Sunday, October 24, 2010

Making Theology Practical?

by Jenny

Maybe I’m alone in this, but sometimes it feels like the longer I’m at seminary, the farther removed I become from how the “average” church member approaches their life of faith. Theology is necessary, but the question we all eventually face is how to apply it to life and integrate it into our ministries.

I suppose this is why Luther has us serve in “Teaching Congregations” while going through the Master of Divinity program. I just started at a new church a couple of weeks ago—a wonderful place in St. Paul called Woodland Hills (actually, this was my home church before I left to work with a Spanish-speaking church). My first assignment is to address the question of making theology practical. The church hosts a weekly “Discover Jesus” class for people new to the church or to Christianity to find out more about our faith. My task is to listen to the classes and read the materials to discern if they are accessible to people of different cultural and social backgrounds, levels of education, etc.

This week’s topic was, “Why did Jesus have to die?” Participants were asked to discuss what they thought a random person on the street would answer. The responses were varied, and we realized that it is not easy to sum up and communicate to others such a basic tenant of our faith. Personally, I struggled to silence the different atonement theories battling in my mind so that I could think of what I might say to a friend who has no Christian background.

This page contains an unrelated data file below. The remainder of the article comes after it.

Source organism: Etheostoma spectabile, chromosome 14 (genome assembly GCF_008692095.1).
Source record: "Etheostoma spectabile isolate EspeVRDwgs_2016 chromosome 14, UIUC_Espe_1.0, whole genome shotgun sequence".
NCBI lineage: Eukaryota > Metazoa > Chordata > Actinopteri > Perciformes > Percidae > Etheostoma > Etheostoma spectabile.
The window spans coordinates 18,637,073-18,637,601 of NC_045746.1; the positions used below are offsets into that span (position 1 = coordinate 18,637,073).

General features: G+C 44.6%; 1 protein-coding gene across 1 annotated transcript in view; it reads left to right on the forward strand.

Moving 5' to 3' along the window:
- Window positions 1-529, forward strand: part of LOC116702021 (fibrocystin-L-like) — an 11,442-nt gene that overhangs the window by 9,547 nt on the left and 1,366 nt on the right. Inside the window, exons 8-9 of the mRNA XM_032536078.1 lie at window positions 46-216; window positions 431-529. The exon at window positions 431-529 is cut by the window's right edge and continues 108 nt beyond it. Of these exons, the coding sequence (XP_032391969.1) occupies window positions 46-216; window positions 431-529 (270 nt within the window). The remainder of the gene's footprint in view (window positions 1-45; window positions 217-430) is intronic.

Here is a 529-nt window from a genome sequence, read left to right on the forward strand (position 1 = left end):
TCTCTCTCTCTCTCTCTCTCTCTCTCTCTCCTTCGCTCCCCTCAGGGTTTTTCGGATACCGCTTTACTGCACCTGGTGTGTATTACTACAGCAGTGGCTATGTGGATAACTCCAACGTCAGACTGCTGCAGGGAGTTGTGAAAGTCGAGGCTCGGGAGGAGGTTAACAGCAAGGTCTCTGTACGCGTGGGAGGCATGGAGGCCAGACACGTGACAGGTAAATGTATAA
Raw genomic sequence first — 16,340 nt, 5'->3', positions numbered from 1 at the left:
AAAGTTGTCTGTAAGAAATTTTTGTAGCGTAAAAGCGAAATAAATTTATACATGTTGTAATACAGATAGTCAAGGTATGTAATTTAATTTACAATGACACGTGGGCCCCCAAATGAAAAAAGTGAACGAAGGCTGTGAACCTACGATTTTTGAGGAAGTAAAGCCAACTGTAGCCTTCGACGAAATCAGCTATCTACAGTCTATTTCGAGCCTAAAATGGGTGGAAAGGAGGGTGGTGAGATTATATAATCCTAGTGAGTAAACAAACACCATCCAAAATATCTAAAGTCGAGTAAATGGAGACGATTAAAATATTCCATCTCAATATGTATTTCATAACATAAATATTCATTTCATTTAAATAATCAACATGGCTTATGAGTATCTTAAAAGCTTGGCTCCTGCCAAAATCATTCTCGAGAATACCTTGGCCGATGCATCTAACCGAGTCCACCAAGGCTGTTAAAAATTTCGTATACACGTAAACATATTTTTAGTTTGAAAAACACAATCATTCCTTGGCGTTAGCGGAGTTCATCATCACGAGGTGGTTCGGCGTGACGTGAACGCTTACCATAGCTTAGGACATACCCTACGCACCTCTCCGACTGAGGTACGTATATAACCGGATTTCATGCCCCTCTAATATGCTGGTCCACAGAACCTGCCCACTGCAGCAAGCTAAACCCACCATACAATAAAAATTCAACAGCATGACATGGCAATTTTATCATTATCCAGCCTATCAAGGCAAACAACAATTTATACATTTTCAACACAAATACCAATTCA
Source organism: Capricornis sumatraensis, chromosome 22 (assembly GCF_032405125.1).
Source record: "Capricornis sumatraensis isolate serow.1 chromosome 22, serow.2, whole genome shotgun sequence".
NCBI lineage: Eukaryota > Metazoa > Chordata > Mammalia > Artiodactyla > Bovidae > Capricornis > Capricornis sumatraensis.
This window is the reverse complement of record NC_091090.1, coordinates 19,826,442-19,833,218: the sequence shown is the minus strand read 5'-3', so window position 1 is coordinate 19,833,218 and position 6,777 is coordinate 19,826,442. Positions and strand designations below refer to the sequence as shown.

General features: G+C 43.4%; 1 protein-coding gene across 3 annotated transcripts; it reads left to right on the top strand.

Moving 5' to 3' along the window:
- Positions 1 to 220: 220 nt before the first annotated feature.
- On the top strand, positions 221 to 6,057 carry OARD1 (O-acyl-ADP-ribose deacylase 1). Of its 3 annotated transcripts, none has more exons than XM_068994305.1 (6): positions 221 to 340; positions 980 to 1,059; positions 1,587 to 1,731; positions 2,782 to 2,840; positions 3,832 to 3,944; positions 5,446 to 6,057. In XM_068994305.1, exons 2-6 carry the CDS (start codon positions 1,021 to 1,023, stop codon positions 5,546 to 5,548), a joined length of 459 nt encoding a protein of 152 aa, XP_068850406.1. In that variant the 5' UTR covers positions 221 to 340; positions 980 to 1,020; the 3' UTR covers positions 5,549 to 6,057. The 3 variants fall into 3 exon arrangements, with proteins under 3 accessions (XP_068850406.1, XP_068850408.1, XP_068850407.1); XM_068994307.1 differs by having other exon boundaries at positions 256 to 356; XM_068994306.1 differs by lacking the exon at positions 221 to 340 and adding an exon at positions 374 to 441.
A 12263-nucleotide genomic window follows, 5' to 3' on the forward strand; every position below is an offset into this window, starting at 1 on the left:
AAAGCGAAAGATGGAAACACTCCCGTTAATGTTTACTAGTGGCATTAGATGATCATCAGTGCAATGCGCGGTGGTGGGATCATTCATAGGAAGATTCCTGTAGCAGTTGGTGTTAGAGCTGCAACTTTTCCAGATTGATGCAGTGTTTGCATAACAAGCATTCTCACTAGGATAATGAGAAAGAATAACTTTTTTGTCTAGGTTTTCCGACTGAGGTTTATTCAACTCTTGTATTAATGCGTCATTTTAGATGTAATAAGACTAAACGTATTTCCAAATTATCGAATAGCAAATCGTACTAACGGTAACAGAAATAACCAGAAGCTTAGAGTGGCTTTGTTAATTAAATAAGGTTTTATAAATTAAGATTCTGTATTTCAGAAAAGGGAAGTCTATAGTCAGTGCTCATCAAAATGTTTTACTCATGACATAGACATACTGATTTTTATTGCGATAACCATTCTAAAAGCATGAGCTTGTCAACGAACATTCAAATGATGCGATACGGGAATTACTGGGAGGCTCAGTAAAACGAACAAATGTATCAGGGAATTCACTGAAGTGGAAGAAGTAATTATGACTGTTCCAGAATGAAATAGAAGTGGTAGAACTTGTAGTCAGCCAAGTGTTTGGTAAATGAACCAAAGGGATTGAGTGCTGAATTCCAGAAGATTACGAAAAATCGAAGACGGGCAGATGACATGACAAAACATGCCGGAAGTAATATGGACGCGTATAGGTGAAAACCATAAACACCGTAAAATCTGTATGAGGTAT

I left church that night wondering how the Gospel seemed to get so complicated all of a sudden. Then I remembered what we talked about the day before in my 1 Corinthians class—that without the Holy Spirit awakening faith in us, a crucified God is foolishness. We can have great theology and explain it in various ways, but we rely on God’s power to create faith through the preaching of Jesus Christ. Yes, we should work to be effective preachers and teachers. Yet through all this, I am glad that it is ultimately not up to me to “discover Jesus,” but rather Jesus discovers me, as well as those we minister to.


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